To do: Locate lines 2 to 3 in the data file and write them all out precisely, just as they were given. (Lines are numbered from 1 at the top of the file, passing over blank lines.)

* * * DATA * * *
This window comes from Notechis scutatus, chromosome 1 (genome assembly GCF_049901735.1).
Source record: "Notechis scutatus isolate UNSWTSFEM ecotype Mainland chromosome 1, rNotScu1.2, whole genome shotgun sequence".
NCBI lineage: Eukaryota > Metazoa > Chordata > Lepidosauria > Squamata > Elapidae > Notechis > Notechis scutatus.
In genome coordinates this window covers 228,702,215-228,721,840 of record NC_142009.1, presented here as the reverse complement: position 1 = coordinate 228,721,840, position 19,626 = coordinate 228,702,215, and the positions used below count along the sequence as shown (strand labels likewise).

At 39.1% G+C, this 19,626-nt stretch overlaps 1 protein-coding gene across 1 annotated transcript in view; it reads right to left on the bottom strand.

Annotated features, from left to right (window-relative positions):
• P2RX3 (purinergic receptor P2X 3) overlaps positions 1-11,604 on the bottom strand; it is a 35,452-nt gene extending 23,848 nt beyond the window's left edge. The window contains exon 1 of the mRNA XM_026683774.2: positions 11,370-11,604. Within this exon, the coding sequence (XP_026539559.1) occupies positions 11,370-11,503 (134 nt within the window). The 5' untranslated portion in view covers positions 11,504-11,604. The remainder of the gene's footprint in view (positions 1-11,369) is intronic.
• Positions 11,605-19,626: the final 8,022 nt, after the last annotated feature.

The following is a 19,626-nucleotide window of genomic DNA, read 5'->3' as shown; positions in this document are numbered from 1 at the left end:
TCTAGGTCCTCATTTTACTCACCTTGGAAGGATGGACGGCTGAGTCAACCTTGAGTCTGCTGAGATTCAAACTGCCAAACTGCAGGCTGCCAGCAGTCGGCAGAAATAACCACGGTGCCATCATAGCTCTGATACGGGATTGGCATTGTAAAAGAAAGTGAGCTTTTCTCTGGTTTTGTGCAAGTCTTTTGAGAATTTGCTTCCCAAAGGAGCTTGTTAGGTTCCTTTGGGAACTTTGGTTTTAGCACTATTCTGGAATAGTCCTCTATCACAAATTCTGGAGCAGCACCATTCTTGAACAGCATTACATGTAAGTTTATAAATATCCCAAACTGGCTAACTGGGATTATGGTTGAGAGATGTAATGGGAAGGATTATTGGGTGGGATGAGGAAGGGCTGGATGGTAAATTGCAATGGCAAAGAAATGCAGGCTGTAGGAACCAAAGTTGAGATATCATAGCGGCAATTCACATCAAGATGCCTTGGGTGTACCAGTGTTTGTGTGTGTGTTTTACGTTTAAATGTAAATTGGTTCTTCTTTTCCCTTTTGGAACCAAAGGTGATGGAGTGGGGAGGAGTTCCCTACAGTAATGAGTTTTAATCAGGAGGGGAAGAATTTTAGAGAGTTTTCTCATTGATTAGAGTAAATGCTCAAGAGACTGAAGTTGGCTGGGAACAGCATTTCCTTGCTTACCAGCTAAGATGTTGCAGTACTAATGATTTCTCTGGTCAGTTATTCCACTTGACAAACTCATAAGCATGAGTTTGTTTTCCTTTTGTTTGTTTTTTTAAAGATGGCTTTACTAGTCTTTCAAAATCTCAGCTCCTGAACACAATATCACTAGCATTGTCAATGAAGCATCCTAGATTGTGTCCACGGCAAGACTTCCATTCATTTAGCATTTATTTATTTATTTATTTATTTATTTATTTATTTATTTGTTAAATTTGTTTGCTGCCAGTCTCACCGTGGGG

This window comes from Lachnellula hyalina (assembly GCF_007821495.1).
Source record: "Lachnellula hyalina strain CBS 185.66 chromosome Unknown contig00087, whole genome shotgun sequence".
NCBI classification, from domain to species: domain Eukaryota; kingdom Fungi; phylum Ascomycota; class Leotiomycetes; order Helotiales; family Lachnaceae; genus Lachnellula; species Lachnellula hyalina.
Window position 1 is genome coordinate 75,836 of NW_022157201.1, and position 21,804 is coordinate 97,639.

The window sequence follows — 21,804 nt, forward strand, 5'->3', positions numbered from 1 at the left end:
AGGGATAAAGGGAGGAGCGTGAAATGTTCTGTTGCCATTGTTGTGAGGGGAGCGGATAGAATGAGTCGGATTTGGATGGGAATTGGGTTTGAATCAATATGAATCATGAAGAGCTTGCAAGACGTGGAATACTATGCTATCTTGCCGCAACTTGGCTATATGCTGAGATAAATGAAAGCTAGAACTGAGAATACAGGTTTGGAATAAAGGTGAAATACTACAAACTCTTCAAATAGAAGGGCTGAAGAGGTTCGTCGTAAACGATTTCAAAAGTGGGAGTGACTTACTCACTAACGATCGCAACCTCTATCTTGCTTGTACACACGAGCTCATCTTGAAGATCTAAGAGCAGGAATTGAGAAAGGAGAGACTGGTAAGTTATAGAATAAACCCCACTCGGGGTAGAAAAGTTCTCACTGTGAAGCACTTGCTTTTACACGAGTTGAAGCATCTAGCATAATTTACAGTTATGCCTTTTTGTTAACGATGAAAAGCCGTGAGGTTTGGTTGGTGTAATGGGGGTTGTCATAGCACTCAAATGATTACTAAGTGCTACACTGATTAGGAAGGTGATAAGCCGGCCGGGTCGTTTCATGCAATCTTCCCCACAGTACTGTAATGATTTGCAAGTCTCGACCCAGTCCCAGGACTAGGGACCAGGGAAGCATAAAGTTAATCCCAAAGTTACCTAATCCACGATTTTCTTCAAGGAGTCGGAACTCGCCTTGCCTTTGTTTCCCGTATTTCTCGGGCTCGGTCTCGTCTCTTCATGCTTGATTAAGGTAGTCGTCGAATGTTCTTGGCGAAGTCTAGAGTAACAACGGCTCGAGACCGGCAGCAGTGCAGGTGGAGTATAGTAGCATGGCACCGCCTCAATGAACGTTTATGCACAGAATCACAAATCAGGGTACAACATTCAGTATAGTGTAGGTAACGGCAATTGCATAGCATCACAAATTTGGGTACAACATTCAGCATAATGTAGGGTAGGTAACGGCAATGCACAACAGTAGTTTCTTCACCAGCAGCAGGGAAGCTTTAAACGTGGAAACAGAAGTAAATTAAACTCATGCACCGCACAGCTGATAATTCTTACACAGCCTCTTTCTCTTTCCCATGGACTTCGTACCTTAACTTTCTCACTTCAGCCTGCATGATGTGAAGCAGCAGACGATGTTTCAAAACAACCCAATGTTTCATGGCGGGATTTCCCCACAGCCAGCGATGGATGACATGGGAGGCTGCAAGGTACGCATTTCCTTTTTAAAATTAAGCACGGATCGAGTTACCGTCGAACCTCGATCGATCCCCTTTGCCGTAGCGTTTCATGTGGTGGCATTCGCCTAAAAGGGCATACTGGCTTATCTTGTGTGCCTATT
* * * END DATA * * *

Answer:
Source record: "Notechis scutatus isolate UNSWTSFEM ecotype Mainland chromosome 1, rNotScu1.2, whole genome shotgun sequence".
NCBI lineage: Eukaryota > Metazoa > Chordata > Lepidosauria > Squamata > Elapidae > Notechis > Notechis scutatus.